Stolypin’s reforms

But let’s go back to the turn of the 19th and 20th centuries. As Father Mirosław Zięba OCD, who works in the parish of Usolye-Sibirskye, tells us, after the January Uprising, the peasants were given land. However, later this land was divided among their children and grandchildren. – After 30-40 years, it became very fragmented, which is why the farms were very small – says Father Zięba. The reform of the tsarist prime minister and minister of the interior, Pyotr Stolypin (1906-1911), prohibited any further division of the land, and one of the sons (chosen by the father) became the heir. The other children were left with nothing. They tried to go to the cities or hired themselves out as labourers to work in the fields.

Meanwhile, Stolypin introduced another reform, allowing Siberia to be settled. Those interested received tickets for the journey, money for development and as much land as they wanted. – And so, although many people went to America to find work, some decided to go to Siberia – says Father Zięba. This is how Polish Wierszyna or Siberian Białystok were founded. This is how Pikhtinsk and other “Olęder” villages were founded. – These people kept prayer books and a Holy Bible at home, all in Polish, although printed in the Gothic alphabet and published in Królewiec or Toruń – adds the monk.

They were resourceful people so they organised themselves quite quickly in Siberia. They cleared the taiga and built long houses in which there was a “white room” where they lived, a kitchen, a place for pigs or cows, and a threshing floor for the grain – all under one roof. Their wealth turned out to be a problem, starting from 1920, when the Bolshevik revolution reached them. They had many cows, were well dressed, so they were considered “kulaks”, as rich peasants were called at that time.
SIGN UP TO OUR PAGE In the 1920s, a priest, probably a Catholic one, visited them for the last time. He heard confessions, celebrated Mass, and gave Holy Communion. And he left a testament: to pray, to baptise children with water, to bury the dead under the cross and with prayer in the cemetery – adds Fr. Zięba. At the end of the 1930s, one of the Olęders, who said prayers due to the lack of a priest, was sentenced to death. And during World War II, starting in June 1941, i.e. Hitler’s invasion of the USSR, their German surnames became a problem. They were not conscripted into the regular army, but into the so-called Trudarmia (“Army of Labour”), where they were forced to work. According to strict regulations, they were to be supported by their families – they weren’t given any clothes and were treated like slaves. – The father of one of the inhabitants of Pikhtinsk, Grandmother Emma, was taken away in 1941 and did not return until 1953 – says the monk.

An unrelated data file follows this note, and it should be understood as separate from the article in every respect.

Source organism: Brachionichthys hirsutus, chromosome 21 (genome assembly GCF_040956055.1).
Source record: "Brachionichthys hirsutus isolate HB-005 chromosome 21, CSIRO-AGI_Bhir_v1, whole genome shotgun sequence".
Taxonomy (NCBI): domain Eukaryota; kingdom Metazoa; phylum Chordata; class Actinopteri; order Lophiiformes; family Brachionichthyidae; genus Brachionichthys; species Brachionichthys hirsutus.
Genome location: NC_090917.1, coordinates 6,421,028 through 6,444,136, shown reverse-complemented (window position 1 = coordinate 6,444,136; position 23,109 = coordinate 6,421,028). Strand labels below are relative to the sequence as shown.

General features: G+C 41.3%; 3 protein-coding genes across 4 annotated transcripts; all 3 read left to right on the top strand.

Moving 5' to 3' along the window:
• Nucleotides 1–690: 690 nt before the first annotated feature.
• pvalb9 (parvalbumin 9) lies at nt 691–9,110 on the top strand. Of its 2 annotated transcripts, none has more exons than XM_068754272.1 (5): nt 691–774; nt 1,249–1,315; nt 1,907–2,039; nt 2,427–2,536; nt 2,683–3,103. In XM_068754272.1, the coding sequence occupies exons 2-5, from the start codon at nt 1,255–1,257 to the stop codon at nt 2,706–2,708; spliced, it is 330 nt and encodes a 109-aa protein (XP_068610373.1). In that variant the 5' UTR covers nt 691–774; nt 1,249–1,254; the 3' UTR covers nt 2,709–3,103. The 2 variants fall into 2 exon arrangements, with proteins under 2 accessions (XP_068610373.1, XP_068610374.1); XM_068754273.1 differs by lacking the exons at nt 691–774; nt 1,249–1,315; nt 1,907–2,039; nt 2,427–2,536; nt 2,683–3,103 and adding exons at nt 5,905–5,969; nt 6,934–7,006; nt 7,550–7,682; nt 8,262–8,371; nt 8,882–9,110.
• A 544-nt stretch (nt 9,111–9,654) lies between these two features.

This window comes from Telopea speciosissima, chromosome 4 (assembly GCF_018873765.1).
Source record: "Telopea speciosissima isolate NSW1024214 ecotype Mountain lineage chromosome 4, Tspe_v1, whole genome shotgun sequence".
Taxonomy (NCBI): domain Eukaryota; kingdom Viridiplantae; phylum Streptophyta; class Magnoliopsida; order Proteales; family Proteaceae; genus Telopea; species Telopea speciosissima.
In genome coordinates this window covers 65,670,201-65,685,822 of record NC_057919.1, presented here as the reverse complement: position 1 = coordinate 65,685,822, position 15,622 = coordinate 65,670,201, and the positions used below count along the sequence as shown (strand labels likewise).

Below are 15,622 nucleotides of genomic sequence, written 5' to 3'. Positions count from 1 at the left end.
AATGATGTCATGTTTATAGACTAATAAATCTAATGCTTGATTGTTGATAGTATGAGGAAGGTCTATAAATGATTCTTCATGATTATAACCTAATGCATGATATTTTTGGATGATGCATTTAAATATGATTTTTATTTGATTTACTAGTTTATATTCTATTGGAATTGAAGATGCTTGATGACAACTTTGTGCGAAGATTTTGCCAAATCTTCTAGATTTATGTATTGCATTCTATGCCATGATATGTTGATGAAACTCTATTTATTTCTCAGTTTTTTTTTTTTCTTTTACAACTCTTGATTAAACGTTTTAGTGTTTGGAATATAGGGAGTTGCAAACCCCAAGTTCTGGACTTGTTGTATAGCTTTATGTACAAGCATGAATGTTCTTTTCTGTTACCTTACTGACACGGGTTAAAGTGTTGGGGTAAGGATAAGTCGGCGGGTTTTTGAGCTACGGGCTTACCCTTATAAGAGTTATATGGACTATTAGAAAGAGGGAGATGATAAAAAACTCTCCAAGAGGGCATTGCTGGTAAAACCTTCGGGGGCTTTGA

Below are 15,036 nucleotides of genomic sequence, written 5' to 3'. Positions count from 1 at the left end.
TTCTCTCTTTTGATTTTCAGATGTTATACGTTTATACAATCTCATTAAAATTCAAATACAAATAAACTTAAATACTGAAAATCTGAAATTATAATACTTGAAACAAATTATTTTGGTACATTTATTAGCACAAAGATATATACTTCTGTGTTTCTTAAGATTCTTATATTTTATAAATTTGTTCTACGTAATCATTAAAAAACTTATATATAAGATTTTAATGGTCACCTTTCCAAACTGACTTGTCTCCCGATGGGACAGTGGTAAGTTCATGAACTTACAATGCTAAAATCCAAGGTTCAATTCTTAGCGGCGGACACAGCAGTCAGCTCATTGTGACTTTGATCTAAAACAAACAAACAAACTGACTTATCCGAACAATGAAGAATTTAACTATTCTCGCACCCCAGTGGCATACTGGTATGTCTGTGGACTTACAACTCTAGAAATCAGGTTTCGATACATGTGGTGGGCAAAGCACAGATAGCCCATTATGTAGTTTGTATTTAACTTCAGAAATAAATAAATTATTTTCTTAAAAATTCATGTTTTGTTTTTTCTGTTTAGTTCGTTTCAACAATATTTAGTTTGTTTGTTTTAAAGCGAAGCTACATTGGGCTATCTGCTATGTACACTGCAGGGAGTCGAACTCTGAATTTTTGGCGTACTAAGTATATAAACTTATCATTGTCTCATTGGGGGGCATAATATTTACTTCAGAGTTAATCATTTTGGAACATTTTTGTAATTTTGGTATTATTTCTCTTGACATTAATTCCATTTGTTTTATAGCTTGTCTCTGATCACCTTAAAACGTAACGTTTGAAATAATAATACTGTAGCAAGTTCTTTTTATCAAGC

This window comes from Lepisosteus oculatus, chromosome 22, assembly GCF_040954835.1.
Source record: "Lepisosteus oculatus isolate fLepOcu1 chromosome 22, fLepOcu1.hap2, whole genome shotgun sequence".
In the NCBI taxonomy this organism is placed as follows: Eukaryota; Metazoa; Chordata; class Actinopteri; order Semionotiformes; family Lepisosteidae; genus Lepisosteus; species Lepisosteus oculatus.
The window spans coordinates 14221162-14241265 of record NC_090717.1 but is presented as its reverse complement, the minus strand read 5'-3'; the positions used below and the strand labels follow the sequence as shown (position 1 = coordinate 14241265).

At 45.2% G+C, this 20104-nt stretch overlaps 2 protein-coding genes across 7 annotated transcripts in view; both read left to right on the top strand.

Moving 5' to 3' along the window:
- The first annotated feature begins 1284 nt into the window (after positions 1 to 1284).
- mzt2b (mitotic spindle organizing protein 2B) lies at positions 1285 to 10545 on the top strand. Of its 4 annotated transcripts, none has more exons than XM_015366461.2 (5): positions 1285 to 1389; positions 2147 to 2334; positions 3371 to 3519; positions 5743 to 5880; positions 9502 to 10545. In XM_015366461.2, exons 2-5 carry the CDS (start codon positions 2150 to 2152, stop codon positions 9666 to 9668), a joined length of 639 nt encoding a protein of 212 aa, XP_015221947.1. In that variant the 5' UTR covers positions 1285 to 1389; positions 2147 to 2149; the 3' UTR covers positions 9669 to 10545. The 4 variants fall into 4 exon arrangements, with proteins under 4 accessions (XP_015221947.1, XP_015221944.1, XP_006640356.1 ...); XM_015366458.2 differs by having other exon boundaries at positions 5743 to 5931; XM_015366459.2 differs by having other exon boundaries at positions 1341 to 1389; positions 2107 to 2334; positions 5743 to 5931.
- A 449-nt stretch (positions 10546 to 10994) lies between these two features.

Today they live a normal life, although – of course – it is a Siberian normal life.

A few hours from Irkutsk

From Irkutsk you need to get to Usolye-Sibirskoye (Russian: Усолье-Сибирское), which is only 87 kilometres away and the second station on the Trans-Siberian Railway to Moscow, just after Angarsk. This is where Father Zięba’s parish is located. Usolye was founded in the 17th century, and at the end of the 19th century it became a place of exile for Russian Decembrists and SRs, as well as Polish January Uprising insurgents. Rafał Kalinowski, the minister of war in the Lithuanian insurgent authorities, who worked in a saltworks in Usolye, was exiled there in 1864 and joined the Carmelite Order in 1877. John Paul II declared him a saint. Today Usolye has a population of 76,000. From there you can go by car, another 200 kilometres or so. First – along a good road leading west from the Angara River, to distant Krasnoyarsk, then, behind the town of Zalari, west, along a dirt road. And then there is Pikhtinsk and other towns settled by Olęders.

If anyone wants to see what it looks like there, look for Father Paweł Badziński’s OCD report on YouTube. Here, for example, “lipiec 2023 Pichtinsk”:

We can see wooden houses, beds with piles of pillows, and a shower in a small wooden booth next to the house... Then praying women, dinner and idyllic-looking landscapes. There are several such videos about Pikhtinsk on Father Badziński’s channel.

But perhaps most revealing of all is the half-hour film of Xenya and Alexei's wedding in 2022: Ксения и Алексей. You can see people there speaking Polish and Ukrainian with Russian accents. The wedding takes place in the form of a field mass, celebrated by Father Zięba in Russian. After the mass and the wedding ceremony, we can watch the wedding reception and the special customs of the inhabitants of Pikhtinsk. Interestingly, the songs we will hear there are Polish or Ukrainian. It makes an amazing impression: Russia, a region 6.5 thousand kilometres away from us, beautiful Siberian nature, people who look like inhabitants of an ordinary village, but sing in languages they do not use on a daily basis...

Siberian Olęders are interestingly described in the Russian Encyclopedia: “They don’t consider themselves Germans, they call themselves , . They retained Polish and German names and surnames, (...) in the older and middle generation – a variety of the Ukrainian language [is used – ed.], in the ceremonial sphere (weddings, baptisms, funerals) – [it is] Polish. The Russian language dominates among the younger generation and in mixed families. (…) They preserve elements of traditional Polish cuisine (wedding borscht, krupnioki, potato pancakes, etc.), arts and crafts (basket-making, weaving), clothing (lace hats, mainly as an element of the wedding ceremony), long log houses without a basement (the residential part of the house is whitewashed). (…) Until the 1950s, the O. (Olędrzy – ed.) cultivated endogamy (marriages concluded within their group – ed.), now mixed marriages dominate”.

Don’t let’s forget about Pikhtinsk

Alas, the current global situation makes it very difficult to travel from Poland to Piktinsk. Which is a pity, because it is perhaps worth taking an interest in the local Olęders, and helping them. Fortunately there are people – priests, for instance – who visit them on a regular basis, and there are Polish researchers who stayed there in the past. Therefore, don’t let’s forget about Siberian Olęders, about Pikhtinsk, for difficult times will pass and one day it will be anew possible to pay them a visit.

– Piotr Kościński

TVP WEEKLY. Editorial team and journalists

– Translated by Dominik Szczęsny-Kostanecki
Main photo: Today, after a difficult century, they live a normal life, although – of course – it is a Siberian normal life. Photo from the website of the St Rafał Kalinowski Parish in Usolye-Sibirskye